1. Those who are adversely affected should be perceived as constituting an integral part of the development process in the same way and to the same degree as those who are likely to benefit from it. In practical terms this means that the project should be planned in consultation with them. Their participation should commence in the pre-planning stage itself and continue through the design, implementation, monitoring and evaluation stages as well. Through such a process of dialogue and negotiation between the project agency and the people, it is expected that the project design and implementation will take a form and shape in which those who are leaving their lands and homes in the interest of the project will themselves be gaining very definite benefits from the project itself.

2. If the communities or persons affected adversely by a development project are to be transformed into active partners of the development activity itself, there should be absolute transparency on the part of the project agency in their relationship with those who are likely to be affected. In practical terms this means that there should be a free and transparent flow of information from the project agency to the people through all the stages of the life cycle of the project. This also means that appropriate institutional arrangements should be made for this purpose and incorporated into the project design and budget.

3. At the very start of the project life cycle itself, the people likely to be adversely affected should be organised at a micro or grassroots level. For example in the case of an Expressway, the communities affected should be mobilised into a series of micro level community based organisations along the route through which the road will run. This should be followed with a programme of awareness building in the communities about the project, its objectives, its practicalities and its time frame. Once a desirable level of awareness about the project is achieved, the project agency should commence an on-going dialogue with the community based organisations. The objective of this exercise is to progressively transform the ‘potentially dislocated’ communities or families into active project partners and beneficiaries. The micro level negotiations and exchanges with this objective in view would possibly mean that parts of the project blueprint would have to be redesigned in response to the requirements of the local people. The social, ethical and human benefits that accrue to the totality of society through this process of dialogue and exchange more than compensate for any possible trade-off in terms of financial costs. Thus it is important to build the activities relating to the organisation of the people, awareness building, dialogue, continuous negotiation with the people affected and design modification in conjunction with the people, into the project design and budget.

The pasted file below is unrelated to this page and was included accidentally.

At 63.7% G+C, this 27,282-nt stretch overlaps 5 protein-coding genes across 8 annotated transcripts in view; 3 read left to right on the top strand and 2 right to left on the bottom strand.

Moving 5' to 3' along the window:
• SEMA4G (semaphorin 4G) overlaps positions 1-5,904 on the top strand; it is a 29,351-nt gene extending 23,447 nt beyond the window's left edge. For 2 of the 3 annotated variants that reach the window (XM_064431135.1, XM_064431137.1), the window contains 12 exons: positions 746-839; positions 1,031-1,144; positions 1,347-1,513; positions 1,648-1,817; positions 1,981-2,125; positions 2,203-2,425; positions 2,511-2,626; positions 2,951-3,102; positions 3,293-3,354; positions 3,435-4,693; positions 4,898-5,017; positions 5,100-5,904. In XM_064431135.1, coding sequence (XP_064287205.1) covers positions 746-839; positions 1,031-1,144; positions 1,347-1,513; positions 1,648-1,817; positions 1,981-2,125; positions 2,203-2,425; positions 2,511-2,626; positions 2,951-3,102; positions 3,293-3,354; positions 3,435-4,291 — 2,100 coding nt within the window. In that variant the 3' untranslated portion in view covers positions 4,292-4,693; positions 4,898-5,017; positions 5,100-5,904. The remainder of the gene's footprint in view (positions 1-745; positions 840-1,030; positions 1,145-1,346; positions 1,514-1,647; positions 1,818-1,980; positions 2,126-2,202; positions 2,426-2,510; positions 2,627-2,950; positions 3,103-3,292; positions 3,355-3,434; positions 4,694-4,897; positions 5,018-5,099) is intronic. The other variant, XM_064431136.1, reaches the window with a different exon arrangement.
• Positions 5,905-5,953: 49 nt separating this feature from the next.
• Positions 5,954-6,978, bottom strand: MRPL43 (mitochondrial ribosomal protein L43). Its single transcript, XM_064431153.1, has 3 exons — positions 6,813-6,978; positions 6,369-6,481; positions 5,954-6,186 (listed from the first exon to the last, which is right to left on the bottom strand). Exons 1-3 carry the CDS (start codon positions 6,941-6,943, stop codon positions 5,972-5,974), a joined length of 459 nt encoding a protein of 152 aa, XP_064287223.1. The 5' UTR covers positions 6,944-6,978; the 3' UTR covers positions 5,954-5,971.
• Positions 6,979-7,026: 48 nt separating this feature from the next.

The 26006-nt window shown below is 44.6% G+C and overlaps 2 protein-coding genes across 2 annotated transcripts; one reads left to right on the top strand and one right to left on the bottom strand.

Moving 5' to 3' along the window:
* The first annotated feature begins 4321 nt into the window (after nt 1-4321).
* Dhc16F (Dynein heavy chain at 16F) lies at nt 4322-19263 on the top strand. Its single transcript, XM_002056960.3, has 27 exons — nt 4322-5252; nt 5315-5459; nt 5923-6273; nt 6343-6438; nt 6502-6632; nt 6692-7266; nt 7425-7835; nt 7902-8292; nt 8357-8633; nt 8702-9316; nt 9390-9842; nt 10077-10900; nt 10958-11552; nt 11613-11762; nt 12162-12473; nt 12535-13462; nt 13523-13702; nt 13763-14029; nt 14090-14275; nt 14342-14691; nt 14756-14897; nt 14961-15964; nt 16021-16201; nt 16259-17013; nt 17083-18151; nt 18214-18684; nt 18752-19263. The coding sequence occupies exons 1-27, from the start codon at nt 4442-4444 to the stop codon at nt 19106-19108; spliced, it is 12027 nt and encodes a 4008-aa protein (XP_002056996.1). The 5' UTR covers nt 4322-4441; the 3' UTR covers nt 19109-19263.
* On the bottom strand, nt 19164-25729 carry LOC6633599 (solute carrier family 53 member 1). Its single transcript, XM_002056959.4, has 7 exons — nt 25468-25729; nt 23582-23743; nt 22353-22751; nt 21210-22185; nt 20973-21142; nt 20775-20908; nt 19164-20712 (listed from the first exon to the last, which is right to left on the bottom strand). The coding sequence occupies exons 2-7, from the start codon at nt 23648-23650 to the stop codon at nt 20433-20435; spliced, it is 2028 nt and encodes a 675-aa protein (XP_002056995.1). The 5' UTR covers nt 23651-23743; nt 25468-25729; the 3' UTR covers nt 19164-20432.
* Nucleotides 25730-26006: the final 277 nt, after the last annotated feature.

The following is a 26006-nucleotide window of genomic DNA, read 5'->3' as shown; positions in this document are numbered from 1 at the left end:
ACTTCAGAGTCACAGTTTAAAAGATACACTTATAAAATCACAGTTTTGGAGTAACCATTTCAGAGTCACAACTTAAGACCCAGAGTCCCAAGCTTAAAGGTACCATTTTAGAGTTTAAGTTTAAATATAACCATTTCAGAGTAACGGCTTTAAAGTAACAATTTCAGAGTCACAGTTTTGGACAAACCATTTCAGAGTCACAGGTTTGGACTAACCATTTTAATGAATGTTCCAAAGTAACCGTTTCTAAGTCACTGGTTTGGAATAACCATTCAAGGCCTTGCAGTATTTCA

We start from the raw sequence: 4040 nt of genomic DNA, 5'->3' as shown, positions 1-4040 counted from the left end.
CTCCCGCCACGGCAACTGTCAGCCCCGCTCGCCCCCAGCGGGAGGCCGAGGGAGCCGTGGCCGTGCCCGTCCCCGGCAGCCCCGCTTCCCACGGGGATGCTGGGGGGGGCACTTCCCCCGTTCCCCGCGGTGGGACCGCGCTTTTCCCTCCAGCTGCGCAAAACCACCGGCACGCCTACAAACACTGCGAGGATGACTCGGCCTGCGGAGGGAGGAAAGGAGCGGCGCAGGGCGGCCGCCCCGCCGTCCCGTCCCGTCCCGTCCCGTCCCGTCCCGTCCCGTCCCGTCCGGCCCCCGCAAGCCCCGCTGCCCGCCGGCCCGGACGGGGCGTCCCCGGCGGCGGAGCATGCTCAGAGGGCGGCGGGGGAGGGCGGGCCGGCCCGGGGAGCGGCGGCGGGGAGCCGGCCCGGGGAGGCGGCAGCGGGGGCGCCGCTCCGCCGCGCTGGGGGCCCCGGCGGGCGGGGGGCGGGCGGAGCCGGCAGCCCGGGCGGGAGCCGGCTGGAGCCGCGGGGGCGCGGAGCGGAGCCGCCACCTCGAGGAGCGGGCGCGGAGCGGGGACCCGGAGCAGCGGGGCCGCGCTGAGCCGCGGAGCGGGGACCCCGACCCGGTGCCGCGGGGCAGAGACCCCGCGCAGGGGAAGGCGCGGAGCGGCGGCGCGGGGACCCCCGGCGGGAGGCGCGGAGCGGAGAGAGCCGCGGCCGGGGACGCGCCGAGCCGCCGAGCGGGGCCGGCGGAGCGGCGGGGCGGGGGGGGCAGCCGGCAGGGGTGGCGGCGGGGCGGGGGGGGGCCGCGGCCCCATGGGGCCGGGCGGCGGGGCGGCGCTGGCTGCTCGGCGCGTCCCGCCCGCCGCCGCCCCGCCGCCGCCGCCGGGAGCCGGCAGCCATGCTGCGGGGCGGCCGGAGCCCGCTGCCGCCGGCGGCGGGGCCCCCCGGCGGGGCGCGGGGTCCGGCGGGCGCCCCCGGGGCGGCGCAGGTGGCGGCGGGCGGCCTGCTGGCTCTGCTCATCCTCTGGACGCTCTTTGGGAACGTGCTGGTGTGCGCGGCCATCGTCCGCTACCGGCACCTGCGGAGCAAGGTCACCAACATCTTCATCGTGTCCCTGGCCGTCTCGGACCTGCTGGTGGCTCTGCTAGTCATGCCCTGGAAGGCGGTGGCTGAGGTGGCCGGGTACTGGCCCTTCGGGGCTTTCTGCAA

4. A plan for providing access to benefits deriving from the project, on a priority basis, to those adversely affected by it, should be built into the project design itself. Such opportunities include the providing of lodging, food, transport and other such services to those employed on the project. They also include opportunities for undertaking sub-contracts to supply skilled and unskilled labour, raw materials and relatively low cost machinery and equipment for the project itself. Unless planned at the very inception with the criteria for the selection of beneficiaries, identified through dialogue and negotiation with the affected communities, embedded in the project plan itself, local political authorities are likely to direct these opportunities to their favourites.

5. Together with the formation and animation of community based organizations specially for project purposes, it is important that already existing community based organisations and in particular the institutions of local government (the Pradeshiya Sabhas) be activated to help strengthen the process of dialogue and negotiation. The mobilisation of the civil structure should be built into the project design and budget. It is also important to ensure that in these civil structures the requirements of women, children and children are adequately represented.

6. The hegemony of economics in development has rendered cost-benefit analyses to only take quantifiable, economic criteria into consideration. Pain of mind, harm to families, break-up of communities, disruption of social networks, loss of employment opportunities, disturbance of local cultures these are all costs that find no place in the segmented, one-dimensional equation of the economist. To give expression to a multidimensional perspective of development, it is necessary over the next few years to sponsor a multi-disciplinary initiative that has as its objective the evolving of holistic analyses of the costs and benefits of development projects. The universities and research institutions of the country could be encouraged to initiate such an endeavour.